South Africa commemorates Women’s Month in August as a tribute to the thousands of women who marched to the Union Buildings on 9 August 1956 in protest against the extension of Pass Laws to women. The Government of South Africa declared the month August as the Women’s Month and 9th of August is celebrated annually as Women’s Day.
In order to continue promoting the Human Rights of women and girls in Cape Town, Africa Unite hosted a Women’s Day Celebration and interactive dialogue, themed “There is more to my Womanness” to promote agency and interpersonal development, as well as challenges of oppressive gender normative ideologies on women and girls.
The event was held on 1st of August 2014 at 6 Spin Street, Cape Town and attended by over sixty women from different backgrounds –from Universities, Corporate Companies, Civil Societies organisations, Government institutions, Community development workers, Artists, and youth from different sectors.
Two young female Masters of Ceremonies from Africa Unite welcomed everyone and
explained the purpose of the gathering. Africa Unite Programme Manager – Ms Ntombi Mcoyi was given the chance to speak and share with the rest of women about the impact of human rights for social cohesion programmes undertaken by Africa Unite in different communities.
Her presentation was followed by the Key note speaker- Dr Helen Scanlon a Senior Lecturer in the Gender Studies Section in the School of African and Gender Studies, Anthropology and Linguistics (Faculty of Humanities) at the University of Cape Town (UCT). She acknowledged the work undertaken by many NGOs including Africa Unite and strategies and measures put in place by different policy makers and stakeholders in addressing gender disparities. However, she highlighted how the legacy and implications
of South African history continue to influence and marginalise other women. One of the practical examples she gave was the worldwide media attention on the shooting of Reeva Steenkamp by Oscar Pistorius yet there has been less attention on the 17-year-old rape and murder of Anene Booysen. To conclude she mentioned a lot still need to be done especially at grassroot level in order to raise Gender awareness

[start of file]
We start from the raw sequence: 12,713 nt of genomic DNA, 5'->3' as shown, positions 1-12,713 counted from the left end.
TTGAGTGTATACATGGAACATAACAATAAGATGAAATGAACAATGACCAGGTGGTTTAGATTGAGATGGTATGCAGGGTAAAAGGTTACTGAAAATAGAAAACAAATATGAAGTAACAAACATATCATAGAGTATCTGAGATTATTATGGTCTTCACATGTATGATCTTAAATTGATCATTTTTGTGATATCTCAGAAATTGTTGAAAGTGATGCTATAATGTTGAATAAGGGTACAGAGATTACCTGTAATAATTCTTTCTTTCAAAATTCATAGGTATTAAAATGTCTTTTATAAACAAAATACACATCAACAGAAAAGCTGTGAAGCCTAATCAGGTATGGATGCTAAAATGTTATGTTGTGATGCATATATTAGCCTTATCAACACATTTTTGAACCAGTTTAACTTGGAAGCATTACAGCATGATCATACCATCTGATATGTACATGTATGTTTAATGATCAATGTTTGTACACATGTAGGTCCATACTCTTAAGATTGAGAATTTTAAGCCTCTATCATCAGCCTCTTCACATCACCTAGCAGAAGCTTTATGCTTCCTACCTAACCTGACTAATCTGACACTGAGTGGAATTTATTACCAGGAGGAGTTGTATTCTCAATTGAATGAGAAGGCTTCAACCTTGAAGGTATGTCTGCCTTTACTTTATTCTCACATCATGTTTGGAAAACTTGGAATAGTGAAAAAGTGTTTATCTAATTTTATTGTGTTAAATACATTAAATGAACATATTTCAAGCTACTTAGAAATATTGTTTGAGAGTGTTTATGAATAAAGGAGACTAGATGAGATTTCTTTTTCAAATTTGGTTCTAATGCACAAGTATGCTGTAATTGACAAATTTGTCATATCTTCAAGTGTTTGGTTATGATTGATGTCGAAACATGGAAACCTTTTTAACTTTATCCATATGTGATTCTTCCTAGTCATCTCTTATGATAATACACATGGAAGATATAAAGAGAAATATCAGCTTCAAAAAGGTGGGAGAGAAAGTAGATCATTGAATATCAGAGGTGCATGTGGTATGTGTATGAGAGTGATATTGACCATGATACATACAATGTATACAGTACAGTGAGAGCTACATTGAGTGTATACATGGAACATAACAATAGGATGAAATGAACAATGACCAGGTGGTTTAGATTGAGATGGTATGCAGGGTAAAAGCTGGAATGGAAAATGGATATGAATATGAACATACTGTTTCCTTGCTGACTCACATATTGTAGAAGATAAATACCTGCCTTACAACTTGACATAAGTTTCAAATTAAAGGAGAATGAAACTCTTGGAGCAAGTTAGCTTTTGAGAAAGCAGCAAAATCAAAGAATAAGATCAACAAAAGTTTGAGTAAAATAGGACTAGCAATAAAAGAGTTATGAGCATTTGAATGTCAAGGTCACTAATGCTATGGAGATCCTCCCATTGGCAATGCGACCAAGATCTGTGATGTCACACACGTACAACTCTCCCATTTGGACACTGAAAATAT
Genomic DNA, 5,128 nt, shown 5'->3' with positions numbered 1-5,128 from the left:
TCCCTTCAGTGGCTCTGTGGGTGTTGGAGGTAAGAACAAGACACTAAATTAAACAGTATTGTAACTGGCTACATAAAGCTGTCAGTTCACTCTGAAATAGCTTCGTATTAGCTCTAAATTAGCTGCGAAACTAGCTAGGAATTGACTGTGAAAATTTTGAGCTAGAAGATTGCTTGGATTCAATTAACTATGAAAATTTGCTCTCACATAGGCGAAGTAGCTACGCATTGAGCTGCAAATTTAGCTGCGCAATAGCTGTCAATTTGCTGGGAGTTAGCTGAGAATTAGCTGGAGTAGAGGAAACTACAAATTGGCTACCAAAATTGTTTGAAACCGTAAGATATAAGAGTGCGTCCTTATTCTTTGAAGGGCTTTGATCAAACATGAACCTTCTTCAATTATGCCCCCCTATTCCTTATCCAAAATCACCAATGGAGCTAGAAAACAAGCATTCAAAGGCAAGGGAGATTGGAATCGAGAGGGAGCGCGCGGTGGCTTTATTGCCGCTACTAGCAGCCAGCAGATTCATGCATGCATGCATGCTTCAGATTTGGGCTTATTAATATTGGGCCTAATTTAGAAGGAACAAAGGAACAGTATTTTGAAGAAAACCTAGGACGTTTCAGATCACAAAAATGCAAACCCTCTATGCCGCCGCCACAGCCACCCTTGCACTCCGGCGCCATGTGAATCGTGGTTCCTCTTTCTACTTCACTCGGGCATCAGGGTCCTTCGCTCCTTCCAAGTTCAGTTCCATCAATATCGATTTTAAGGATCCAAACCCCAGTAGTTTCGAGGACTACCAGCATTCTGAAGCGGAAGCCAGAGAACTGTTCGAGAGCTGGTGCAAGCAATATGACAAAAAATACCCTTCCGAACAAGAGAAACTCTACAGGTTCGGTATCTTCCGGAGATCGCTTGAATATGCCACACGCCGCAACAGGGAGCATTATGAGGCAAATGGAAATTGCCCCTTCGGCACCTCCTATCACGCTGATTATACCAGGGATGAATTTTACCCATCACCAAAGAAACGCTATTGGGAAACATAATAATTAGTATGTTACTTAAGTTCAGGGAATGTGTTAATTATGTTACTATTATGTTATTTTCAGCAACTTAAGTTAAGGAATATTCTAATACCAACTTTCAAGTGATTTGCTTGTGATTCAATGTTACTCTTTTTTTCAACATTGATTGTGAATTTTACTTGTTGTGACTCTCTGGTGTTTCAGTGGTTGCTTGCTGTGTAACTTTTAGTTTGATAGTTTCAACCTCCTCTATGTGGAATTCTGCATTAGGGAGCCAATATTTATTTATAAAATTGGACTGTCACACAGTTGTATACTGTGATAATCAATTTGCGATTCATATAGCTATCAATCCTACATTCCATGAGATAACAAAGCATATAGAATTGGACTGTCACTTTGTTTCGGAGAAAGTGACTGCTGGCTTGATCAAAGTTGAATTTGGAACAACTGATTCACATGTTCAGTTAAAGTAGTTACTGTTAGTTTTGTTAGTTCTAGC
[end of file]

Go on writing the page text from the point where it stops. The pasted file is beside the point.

Following her well applauded speech by the audience, a panel of discussion mainly composed of local young female students from UCT including a refugee woman from Sonke Gender Justice Network was opened for discussion. The panel was invited to respond to the following questions:
- You are all leaders and work to strengthen your community’s who or what drove you to be involved and work to better the lives of others?
- What role should men have in women empowerment work?
- What are your thoughts on gender norms and roles?
- What can we do to make a difference in our communities and also continue to promote transnational solidarity amongst women? And in your opinion, what is the best way to promote and take part in trans-national solidarity for women?
- Has any part of your identity created challenges with the work that you are involved in?
The floor was opened to the rest of the women to engage with the panel where they had the opportunity to share views on their struggles and successes which they endured as women
especially those coming from disadvantaged communities (townships & refugees).
However, the women agreed on the existing gender stereotypes and imbalances and thereby recommended that women must take a firm position in realising their own emancipation.
One of the interesting remarks was also shared by a representative from Independent Electoral Commission (IEC) who mentioned that often women get the chance to take leadership roles through voting, but it all goes in vain as most of them do not like to be registered as voters, or if they vote, they often vote for men in power positions.
During intervals the audience were entertained through dance and poetry by young female local and refugee poets who dedicated their scripts to women. The participants were also stunned by a young female dancer from UCT who performed African Contemporary Dance.
The highlight of the day was made by the famous South African singer Vicky Samspson who electrified the audience with a few of her hit songs- ‘My African Dream’. The crowd was moved by her performance, but she also highlighted a short story of her struggles and
challenges growing up as a young girl with a single mother in Hanover Park Cape Town.
Africa Unite was honoured to celebrate this special day with women from all walks of life. It is, however, critical to note that the Government of South Africa has made significant progresses in empowering women in the political, public and educational spheres, but there are still a lot of underlying factors and challenges that reinforce gender inequalities which still need to be addressed.
To close the event, the vote of thanks was given by Nonhlanhla Chanza Africa Unite’s vice chairperson who thanked the different stakeholders who accepted our invitation as follows: Table Bay Hotel, Spar, IEC, University of Cape Town (UCT), SAY-F, Local Government, Mama Afrika, Robben Island, Cape Town Carnival, Sonke Gender Justice, Peace Network, Life Assist, World Wide Women Association, community workers, artists, youth and Africa Unite peer educators and interns for making this day a success.
For more pictures click here.